Global round-up: NYT launches native mobile ads

Mobile advertising that focuses on key moments of a user’s day has been adopted by The New York Times.

The ad solution, which launched this week, is called Mobile Moments. It will consist of targeted short stories called Screenplay, created by T Brand Studio.

Sebastian Tomich, senior vice president, advertising and innovation, of The New York Times, said that Mobile Moments is part of a long-term mobile native advertising solution, and is only in its first phase.

“Based on the success our newsroom has had with moment-based targeting for its journalism, the commercial side of our organisation has adopted similar tools, templates and insights and tailored them to suit our advertisers’ needs,” he said in a statement.

“Our solution is three-fold: present bigger, better and more dynamic mobile creative; provide context for the mobile creative (where there is no adjacency); and tailor the mobile creative to the readers’ needs.”

Twitter experiments with news tab

Twitter is trying out a new “Featured News” tab, to make its content easier to find.

This change will be slowly rolled out to Twitter users in the US, and is part of its plan to add more value for its users, targeting new users in particular, who have stated that the website’s timeline is confusing.

The new feature will appear on the app’s navigation bar, and show users a list of headlines that are currently trending on their site, according to a Buzzfeed report.

When users click on a headline, they are taken to another screen with a short text from the story, top tweets surrounding the story, an image and a headline.

“We’re experimenting with a news experience on iOS and Android as we continue to explore new ways to surface the best content to users,” a Twitter spokesperson said in a statement.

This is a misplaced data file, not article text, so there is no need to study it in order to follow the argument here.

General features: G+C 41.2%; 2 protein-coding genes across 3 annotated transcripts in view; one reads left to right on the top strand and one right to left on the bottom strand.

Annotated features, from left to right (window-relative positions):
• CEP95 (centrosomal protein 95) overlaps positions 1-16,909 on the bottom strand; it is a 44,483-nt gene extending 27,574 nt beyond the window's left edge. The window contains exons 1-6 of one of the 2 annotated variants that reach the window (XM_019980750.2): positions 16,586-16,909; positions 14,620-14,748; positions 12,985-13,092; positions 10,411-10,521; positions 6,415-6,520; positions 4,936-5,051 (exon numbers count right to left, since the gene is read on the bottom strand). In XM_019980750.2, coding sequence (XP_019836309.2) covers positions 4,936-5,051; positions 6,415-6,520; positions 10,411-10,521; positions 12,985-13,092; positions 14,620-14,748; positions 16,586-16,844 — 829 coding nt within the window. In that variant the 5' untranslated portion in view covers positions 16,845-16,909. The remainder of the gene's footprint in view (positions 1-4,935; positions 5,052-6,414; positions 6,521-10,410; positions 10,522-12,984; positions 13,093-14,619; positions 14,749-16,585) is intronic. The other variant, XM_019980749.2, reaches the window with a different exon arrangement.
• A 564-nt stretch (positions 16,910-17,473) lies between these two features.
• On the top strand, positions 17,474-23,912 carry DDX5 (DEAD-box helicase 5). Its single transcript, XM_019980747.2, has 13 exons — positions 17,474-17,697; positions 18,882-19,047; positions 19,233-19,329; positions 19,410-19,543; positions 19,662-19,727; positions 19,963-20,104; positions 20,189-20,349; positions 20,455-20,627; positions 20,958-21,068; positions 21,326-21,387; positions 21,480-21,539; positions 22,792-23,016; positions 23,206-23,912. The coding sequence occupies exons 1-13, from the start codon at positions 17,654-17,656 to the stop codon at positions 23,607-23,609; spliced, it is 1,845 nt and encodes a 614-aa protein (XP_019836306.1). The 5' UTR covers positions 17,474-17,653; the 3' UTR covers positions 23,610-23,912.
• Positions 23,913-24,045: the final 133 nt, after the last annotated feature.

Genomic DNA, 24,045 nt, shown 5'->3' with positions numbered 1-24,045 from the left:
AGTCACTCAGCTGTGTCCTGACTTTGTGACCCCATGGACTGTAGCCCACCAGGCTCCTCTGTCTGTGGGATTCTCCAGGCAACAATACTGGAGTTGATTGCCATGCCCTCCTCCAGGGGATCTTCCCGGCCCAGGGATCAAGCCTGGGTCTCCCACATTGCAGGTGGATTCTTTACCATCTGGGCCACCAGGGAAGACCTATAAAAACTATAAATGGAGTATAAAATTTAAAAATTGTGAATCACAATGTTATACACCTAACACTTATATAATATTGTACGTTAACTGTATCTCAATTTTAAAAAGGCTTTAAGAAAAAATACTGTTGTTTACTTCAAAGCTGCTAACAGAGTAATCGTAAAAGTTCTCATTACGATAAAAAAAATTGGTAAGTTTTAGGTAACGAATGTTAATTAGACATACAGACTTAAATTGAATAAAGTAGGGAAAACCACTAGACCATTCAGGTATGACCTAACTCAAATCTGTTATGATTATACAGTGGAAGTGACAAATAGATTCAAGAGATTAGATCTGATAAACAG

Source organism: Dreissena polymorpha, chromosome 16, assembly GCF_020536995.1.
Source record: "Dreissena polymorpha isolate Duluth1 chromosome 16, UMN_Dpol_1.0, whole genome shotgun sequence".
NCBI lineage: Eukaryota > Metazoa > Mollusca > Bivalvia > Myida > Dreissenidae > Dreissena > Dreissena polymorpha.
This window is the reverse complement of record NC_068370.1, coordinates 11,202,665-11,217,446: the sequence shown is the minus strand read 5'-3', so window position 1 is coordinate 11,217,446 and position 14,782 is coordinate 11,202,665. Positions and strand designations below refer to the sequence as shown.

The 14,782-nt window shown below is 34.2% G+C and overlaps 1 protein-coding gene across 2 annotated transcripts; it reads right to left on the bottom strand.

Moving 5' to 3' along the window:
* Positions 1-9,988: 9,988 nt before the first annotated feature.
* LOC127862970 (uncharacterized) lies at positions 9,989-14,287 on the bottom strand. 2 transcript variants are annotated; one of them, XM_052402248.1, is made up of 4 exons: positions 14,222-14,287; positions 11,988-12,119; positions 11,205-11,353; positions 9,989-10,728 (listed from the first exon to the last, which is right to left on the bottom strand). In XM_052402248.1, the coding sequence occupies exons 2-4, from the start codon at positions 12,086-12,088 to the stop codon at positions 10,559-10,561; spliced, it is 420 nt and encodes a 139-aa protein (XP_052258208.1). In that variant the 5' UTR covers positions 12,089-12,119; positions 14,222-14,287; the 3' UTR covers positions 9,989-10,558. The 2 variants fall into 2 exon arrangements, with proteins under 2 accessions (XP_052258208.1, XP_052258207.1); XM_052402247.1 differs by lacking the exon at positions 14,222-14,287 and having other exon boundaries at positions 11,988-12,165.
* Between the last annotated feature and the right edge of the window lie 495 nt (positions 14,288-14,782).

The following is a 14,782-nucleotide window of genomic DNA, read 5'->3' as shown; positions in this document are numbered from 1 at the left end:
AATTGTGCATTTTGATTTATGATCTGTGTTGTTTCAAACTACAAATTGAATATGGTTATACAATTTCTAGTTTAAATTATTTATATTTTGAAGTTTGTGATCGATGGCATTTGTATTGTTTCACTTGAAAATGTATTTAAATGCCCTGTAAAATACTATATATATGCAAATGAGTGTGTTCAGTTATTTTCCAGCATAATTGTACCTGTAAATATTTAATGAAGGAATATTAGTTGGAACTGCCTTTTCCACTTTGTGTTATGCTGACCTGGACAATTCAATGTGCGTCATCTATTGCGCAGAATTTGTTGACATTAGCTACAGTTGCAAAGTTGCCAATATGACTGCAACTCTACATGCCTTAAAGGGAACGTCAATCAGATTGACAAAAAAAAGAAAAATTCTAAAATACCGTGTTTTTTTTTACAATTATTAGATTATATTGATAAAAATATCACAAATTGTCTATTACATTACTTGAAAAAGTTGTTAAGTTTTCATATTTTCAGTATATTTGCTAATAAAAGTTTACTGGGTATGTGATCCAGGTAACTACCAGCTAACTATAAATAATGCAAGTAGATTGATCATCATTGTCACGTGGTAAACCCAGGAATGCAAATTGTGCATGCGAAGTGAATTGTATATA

Chicago Tribune uses illustrated narrative to retell 100-year-old story

A disastrous event that occurred 100 years ago, which killed hundreds in Chicago has been revisited in illustrated form.

The Chicago Tribune published a non-fiction illustrated narrative called “Eastland Disaster”, retelling the catastrophe that occurred on July 24, 1915.

Rick Tuma, one of the graphics producers involved in the project, told the Poynter Institute that the creation of the project was not as straightforward as he had hoped.

“My approach to the story evolved from thinking I knew what I was going to say, discovering I didn’t know what needed to be said and research revealing what did. Of course, I realise this is a normal process, but thinking you know something gets in the way of the truth, until you bust through,” he said.

The most important component of non-fiction illustrated narratives is the ability to convert it into a sequential illustration, Mr Tuma said.

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